• The report mentions that the UAE hospital is taking patients from other medical facilities, which are overcrowded, but does not say why that is – because Israel has systematically bombed and raided most of Gaza’s hospitals to the point that they are out of service. It also makes no mention of the hundreds of medical workers Israel has killed, which has resulted in severe medical staff shortages.
  • The report points to the improvised tourniquet on one injured man rushed into the hospital, but it does not reveal that this is due to Israel blocking the delivery of life-saving and even basic medical supplies.
  • All the suffering humans who Ward interviews – with their amputated limbs, killed family members, broken bones, and disfigured faces – are mostly presented in passive, almost abstract, contexts that do not capture their full humanity or the full nature of the conflict. Consequently, most of the Palestinians we meet in the story seem like one-dimensional, caricature-like figures, expressing only fear, misery, and worry. We the audience mostly feel sorry for the Palestinians, but we do not really know them, because no other emotions beyond pity link us to them.
  • We are told that one of the patients – 20-year-old Lama, who lost her leg – was studying to be an engineer. But we are not informed that Israel has not only broken her body but her dreams, having devastated Gaza’s universities, making it impossible for Gaza’s youth to pursue higher education in the years ahead.
  • The report makes clear that Lama and her family fled their home upon Israel’s orders, but then were bombed in the home where they sought refuge. But we are not told that 80 percent of Gaza’s 2.3 million population have been displaced and are living in appalling conditions, made that much worse by Israel’s full blockade that has cut off food, electricity, water, and medicine.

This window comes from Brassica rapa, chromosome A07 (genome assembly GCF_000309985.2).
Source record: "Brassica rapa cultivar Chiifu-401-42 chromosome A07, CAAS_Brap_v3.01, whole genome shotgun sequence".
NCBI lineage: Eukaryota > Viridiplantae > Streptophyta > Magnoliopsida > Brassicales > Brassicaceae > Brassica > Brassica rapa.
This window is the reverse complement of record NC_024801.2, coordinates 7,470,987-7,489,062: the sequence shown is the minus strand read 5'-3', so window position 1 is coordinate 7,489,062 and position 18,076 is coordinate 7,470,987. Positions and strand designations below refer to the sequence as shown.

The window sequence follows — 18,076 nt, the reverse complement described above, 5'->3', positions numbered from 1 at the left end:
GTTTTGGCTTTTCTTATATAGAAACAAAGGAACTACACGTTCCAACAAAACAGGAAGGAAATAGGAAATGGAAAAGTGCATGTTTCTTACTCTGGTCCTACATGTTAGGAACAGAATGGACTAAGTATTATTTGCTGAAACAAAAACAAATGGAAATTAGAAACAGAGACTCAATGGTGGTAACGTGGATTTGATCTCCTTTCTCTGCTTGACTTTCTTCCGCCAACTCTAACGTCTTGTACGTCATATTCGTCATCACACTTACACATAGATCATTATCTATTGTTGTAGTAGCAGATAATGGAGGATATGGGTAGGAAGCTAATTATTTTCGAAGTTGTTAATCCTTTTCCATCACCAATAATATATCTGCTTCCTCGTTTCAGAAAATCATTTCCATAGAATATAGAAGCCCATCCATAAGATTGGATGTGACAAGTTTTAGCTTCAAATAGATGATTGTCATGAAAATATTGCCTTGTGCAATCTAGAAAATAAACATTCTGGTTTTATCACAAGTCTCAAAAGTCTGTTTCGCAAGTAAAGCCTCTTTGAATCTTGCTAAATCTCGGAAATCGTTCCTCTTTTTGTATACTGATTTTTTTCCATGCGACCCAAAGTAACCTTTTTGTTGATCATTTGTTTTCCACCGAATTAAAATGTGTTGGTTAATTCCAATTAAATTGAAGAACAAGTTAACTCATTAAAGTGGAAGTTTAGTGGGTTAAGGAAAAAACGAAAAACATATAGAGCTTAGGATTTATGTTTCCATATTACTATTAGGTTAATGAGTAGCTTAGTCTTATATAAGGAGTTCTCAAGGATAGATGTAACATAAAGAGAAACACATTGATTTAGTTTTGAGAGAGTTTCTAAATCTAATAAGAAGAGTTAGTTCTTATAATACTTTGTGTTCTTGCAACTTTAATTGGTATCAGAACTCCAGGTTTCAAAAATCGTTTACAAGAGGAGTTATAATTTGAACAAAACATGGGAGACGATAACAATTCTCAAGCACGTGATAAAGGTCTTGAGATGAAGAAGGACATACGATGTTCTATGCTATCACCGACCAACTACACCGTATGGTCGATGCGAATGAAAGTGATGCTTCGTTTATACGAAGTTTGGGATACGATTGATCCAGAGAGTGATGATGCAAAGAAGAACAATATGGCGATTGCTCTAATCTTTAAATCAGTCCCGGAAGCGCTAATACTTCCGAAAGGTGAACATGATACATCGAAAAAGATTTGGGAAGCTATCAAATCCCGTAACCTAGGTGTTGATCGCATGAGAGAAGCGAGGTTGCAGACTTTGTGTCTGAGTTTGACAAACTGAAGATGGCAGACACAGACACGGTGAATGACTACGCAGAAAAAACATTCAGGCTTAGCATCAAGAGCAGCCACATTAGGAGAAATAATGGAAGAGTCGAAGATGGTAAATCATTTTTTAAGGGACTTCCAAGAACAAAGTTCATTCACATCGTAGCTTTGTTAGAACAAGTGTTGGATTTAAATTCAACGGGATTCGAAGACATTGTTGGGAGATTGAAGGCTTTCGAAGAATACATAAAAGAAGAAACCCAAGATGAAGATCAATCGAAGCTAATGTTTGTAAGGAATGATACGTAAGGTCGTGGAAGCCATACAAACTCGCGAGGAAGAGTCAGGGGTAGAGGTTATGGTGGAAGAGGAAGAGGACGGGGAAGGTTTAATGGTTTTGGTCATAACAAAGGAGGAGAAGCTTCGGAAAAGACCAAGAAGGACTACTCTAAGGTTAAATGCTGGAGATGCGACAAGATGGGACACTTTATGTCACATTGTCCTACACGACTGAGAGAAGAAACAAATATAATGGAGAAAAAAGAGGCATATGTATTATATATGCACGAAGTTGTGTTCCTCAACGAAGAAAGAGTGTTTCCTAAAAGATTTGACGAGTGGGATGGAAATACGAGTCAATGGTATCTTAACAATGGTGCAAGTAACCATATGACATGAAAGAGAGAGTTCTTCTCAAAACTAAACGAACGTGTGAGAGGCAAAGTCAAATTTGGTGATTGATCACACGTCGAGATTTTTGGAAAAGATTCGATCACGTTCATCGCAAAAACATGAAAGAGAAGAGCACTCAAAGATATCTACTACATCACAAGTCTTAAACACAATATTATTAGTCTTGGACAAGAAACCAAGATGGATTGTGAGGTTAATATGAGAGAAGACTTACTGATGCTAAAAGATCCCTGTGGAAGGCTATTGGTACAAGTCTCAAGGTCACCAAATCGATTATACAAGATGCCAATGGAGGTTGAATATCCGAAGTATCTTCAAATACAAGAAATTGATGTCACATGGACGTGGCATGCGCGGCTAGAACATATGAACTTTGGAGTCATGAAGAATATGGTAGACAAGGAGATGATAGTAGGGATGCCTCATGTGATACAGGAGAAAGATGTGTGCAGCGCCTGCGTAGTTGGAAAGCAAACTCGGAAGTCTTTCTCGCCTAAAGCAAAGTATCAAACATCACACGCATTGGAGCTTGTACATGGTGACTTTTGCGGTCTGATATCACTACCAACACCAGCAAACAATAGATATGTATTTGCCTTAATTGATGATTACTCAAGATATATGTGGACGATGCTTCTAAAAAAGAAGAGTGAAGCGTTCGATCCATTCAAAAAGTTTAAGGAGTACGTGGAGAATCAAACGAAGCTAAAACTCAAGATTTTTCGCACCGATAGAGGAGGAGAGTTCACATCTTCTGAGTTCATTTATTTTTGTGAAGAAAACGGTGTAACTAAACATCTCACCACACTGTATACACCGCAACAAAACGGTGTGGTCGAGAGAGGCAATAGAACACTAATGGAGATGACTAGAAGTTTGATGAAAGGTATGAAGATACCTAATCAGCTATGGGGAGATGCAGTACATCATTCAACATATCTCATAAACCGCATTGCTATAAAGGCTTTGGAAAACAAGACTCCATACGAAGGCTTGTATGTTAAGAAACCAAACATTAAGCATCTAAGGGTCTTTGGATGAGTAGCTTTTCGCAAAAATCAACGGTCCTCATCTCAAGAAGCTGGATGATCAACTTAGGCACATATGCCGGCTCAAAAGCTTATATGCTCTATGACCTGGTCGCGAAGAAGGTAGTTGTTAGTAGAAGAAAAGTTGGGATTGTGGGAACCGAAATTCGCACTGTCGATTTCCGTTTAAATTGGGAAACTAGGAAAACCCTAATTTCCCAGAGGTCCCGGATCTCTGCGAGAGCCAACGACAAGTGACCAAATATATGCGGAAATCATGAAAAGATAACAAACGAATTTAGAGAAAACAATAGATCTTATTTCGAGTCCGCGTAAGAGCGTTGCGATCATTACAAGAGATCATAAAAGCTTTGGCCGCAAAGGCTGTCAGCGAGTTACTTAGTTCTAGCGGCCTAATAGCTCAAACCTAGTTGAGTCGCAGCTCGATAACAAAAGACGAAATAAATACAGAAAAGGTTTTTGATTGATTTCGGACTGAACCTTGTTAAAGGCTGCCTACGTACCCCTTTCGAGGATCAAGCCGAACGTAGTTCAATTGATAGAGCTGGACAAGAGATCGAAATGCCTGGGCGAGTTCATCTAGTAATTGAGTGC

• The report discusses Gaza in the context of other conflicts in Europe and the Middle East, but does not mention this as the latest episode of Israel’s 75-year-long and ongoing ethnic cleansing, colonisation, and occupation of Palestinians. It does not refer to the fact that the majority of Gaza residents are refugees or descendants of refugees who were forced to flee their homes by Jewish militias in 1948 to avoid being killed.
  • While the report mentions that Israel and Egypt have made access to Gaza “next to impossible”, it appears to indicate that this is so because of the danger from Israeli bombardment. This justification is rather bizarre given the fact that Western journalists have been all over the front lines in the war in Ukraine, where they face Russian bombardment. The report avoids saying that foreign journalists are barred from Gaza because Israel wants to control the narrative of the war.

I do not personally know Clarissa Ward, but I have known many CNN correspondents since the channel’s earliest days, and I know they are sincere professionals who aim to do quality journalism. So my comments are not directed at the correspondent or CNN as a whole, but rather seek to highlight the weaknesses of such reports that mirror much of the US’s flawed coverage of Israel’s assault on Gaza.

I raise the issue of poor media coverage of our region because in the United States, United Kingdom, and other Western countries, I’ve seen the damage it has caused by promoting Israeli and Western governments’ views above all others.

Since the media is the public’s main source of information on the Middle East, biased reporting over many decades has created a misinformed citizenry. This has perpetuated government support for Israel’s colonial apartheid system, which now wants to expel into the Sinai Peninsula more Palestinians from Gaza. This in turn allows Israel to resist any serious peacemaking efforts and refuse to comply with international legal norms. The result is the chronic and ever more gruesome warfare that we witness these days.

Our common struggle to create a world of justice and peace goes on. We in the journalism world should step up quickly and forcefully to play a constructive role by using the tools we know so well to communicate truths across frontiers.

The views expressed in this article are the author’s own and do not necessarily reflect Al Jazeera’s editorial stance.



Source link

Leave a Reply

Your email address will not be published. Required fields are marked *